Events Start at Whistler Olympic Paralympic Park to Test for 2010 Winter Games

Author: vancouver2010.com
Published: 2009/01/13 - Updated: 2016/03/26
Contents: Summary - Introduction - Main - Related

Synopsis: Vancouver Organizing Committee for 2010 Olympic Paralympic Winter Games will begin testing its operational readiness at Whistler Olympic Paralympic Park.

Introduction

First three of 16 Sport Events in 2009 start this week at Whistler Olympic/Paralympic Park; VANOC to test operational readiness for 2010 Winter Games

Main Digest

Millions of European Nordic sport fans expected to tune in daily

The Vancouver Organizing Committee for the 2010 Olympic and Paralympic Winter Games (VANOC) will begin testing its operational readiness at international Sport Events beginning this Friday at Whistler Olympic/Paralympic Park with cross-country skiing (January 16-18), Nordic combined (January 16-17) and ski jumping (January 23-25).

The World Cup competitions are part of the International Ski Federation's (FIS) 2008-09 season and will feature Vancouver 2010 Olympic medal hopefuls, representing a total of 21 countries. Eleven Nordic combined teams totaling about 50 athletes and 47 support staff as well as 17 cross-country teams totaling about 230 athletes started arriving last week. Close to 50 athletes and 30 support staff will also be on hand for ski jumping. Official training for cross-country and Nordic combined begins on Wednesday.

These Sport Events provide VANOC the opportunity to test Games-time operations and train potential 2010 volunteers. Spectators will have the chance to experience Whistler Olympic/Paralympic Park and learn more about some of Europe's most popular winter sports that are guaranteed to thrill in 2010. In Europe alone, an estimated 15 million to 20 million viewers are expected to tune in daily to the events.

"This is a big year for us, coming right out of the gate with three Sport Events that will provide an invaluable opportunity to test our management teams and numerous Games-time operations," said Tim Gayda, VANOC's vice-president, sport. "We're working closely with the International Ski Federation, Cross Country Canada, Nordic Combined Ski Canada and Ski Jumping Canada to produce three world-class events for athletes and spectators."

The trio of Sport Events opens with the cross-country men's and women's pursuit and the Nordic combined large hill/10-kilometer cross-country competition. Chandra Crawford, the 2006 Olympic cross-country skiing sprint gold medalist, will lead the Canadian team.

"We don't often get the opportunity to compete in front of our home crowd," said Crawford. "This is going to be a great opportunity to showcase our fantastic sport and world-class athletes, and I look forward to the strong contingent of fans from Whistler and Vancouver cheering us on with every stride."

VANOC's testing will focus primarily on two areas: athletes' competition areas (the field of play), and overall venue operations including athlete arrivals/departures, training, and competition and workforce operations.

Field of Play

Grooming and hill preparation will be tested at the large ski jump area. Wind conditions will be examined, as well as flexibility to adjust to the weather conditions. The cross-country skiing competition course will test the grooming and technical standard of preparations, snow clearing procedures, awards presentations, and athlete and team service levels.

Press Operations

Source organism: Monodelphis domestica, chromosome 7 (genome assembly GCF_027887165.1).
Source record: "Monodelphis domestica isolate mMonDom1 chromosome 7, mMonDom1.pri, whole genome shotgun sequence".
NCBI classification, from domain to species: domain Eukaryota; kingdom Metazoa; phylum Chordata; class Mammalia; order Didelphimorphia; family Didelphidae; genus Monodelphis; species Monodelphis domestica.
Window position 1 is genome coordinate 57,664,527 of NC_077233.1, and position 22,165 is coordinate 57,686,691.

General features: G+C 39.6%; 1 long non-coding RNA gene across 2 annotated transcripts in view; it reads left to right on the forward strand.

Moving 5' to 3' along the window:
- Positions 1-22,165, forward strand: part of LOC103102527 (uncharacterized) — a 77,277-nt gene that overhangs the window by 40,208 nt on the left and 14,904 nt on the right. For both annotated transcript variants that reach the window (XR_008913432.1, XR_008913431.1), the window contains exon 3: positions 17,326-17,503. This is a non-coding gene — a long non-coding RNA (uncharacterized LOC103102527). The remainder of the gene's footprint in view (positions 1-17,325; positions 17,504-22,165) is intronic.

VANOC's Press Operations team will run the Venue Media Center, manage photo positions, test media access control processes and operate the athlete mixed zone where accredited media gather to interview athletes. Over 160 local, national and international media have been accredited for the events.

Timing and Scoring

Timing and scoring will be run to corroborate results. VANOC will test the speed and dissemination of competition results to appropriate functions along with the integrity of the technology and staffing in place.

Medical Services

The Medical Services team will replicate Games-time field-of-play medical service levels with medical personnel ski patrollers as first responders. Staff will include a VANOC medical manager, two physicians per event, one ski patrol supervisor, 10 ski patrollers for the cross-country skiing and Nordic combined World Cup competitions and two ski patrollers for the ski jumping World Cup competition.

Anti-Doping

Under the direction and authority of the FIS, VANOC Anti-Doping personnel will conduct doping controls, including the collection of both urine and blood samples. VANOC will also work with the FIS to showcase its athlete outreach booth designed to educate and inform athletes about anti-doping rules and procedures.

Venue Operations

Communications

The VANOC Venue Management team will test internal radio/walkie-talkie communication systems, using over 20 different channels operating simultaneously on more than 250 radios carried by workforce.

Workforce

About 700 volunteers, contractors and staff will participate in the Nordic festival events. The majority are technical sport volunteers (approximately 450), with other groups including spectator services, food and beverage services, snow clearing and cleaning, ski patrollers, sport production (such as announcers, DJs, video screen operators), transport and parking staff, and VIP services.

The FIS Nordic Combined World Cup, FIS Cross-Country World Cup and FIS Ski Jumping World Cup are the first Sport Events of the 2009 season. The first Sport Event was the FIS Alpine Skiing World Cup held last February at Whistler Creekside.

Reference:

For more information on the Nordic World Cups this month, visit www.nordiccombined-vancouver.com.

For more information on the remaining Sport Events taking place from February to September 2009, including how to purchase tickets, visit www.vancouver2010.com.

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